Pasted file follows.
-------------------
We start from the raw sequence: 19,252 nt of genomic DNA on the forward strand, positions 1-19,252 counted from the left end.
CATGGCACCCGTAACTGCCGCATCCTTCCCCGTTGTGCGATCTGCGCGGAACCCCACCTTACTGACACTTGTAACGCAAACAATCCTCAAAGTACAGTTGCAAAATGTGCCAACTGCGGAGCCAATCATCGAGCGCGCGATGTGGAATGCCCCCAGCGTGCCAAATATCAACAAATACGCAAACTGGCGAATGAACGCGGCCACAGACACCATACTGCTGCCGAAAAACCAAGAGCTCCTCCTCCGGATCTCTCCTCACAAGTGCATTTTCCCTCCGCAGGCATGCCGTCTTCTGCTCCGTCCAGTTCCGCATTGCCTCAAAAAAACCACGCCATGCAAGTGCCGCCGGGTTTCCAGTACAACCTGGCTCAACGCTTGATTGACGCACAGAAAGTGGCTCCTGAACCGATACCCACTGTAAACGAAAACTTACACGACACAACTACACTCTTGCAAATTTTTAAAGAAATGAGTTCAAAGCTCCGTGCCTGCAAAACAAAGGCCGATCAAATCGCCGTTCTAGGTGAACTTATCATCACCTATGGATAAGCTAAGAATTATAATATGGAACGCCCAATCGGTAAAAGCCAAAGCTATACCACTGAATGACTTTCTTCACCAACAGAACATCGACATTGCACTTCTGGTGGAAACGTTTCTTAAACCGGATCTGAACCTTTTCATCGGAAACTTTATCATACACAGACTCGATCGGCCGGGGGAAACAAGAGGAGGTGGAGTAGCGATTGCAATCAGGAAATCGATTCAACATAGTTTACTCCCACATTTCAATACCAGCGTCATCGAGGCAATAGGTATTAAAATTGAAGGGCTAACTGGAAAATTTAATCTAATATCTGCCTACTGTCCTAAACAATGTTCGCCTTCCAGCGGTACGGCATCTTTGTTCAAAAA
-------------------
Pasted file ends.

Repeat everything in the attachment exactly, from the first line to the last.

We start from the raw sequence: 19,252 nt of genomic DNA on the forward strand, positions 1-19,252 counted from the left end.
CATGGCACCCGTAACTGCCGCATCCTTCCCCGTTGTGCGATCTGCGCGGAACCCCACCTTACTGACACTTGTAACGCAAACAATCCTCAAAGTACAGTTGCAAAATGTGCCAACTGCGGAGCCAATCATCGAGCGCGCGATGTGGAATGCCCCCAGCGTGCCAAATATCAACAAATACGCAAACTGGCGAATGAACGCGGCCACAGACACCATACTGCTGCCGAAAAACCAAGAGCTCCTCCTCCGGATCTCTCCTCACAAGTGCATTTTCCCTCCGCAGGCATGCCGTCTTCTGCTCCGTCCAGTTCCGCATTGCCTCAAAAAAACCACGCCATGCAAGTGCCGCCGGGTTTCCAGTACAACCTGGCTCAACGCTTGATTGACGCACAGAAAGTGGCTCCTGAACCGATACCCACTGTAAACGAAAACTTACACGACACAACTACACTCTTGCAAATTTTTAAAGAAATGAGTTCAAAGCTCCGTGCCTGCAAAACAAAGGCCGATCAAATCGCCGTTCTAGGTGAACTTATCATCACCTATGGATAAGCTAAGAATTATAATATGGAACGCCCAATCGGTAAAAGCCAAAGCTATACCACTGAATGACTTTCTTCACCAACAGAACATCGACATTGCACTTCTGGTGGAAACGTTTCTTAAACCGGATCTGAACCTTTTCATCGGAAACTTTATCATACACAGACTCGATCGGCCGGGGGAAACAAGAGGAGGTGGAGTAGCGATTGCAATCAGGAAATCGATTCAACATAGTTTACTCCCACATTTCAATACCAGCGTCATCGAGGCAATAGGTATTAAAATTGAAGGGCTAACTGGAAAATTTAATCTAATATCTGCCTACTGTCCTAAACAATGTTCGCCTTCCAGCGGTACGGCATCTTTGTTCAAAAA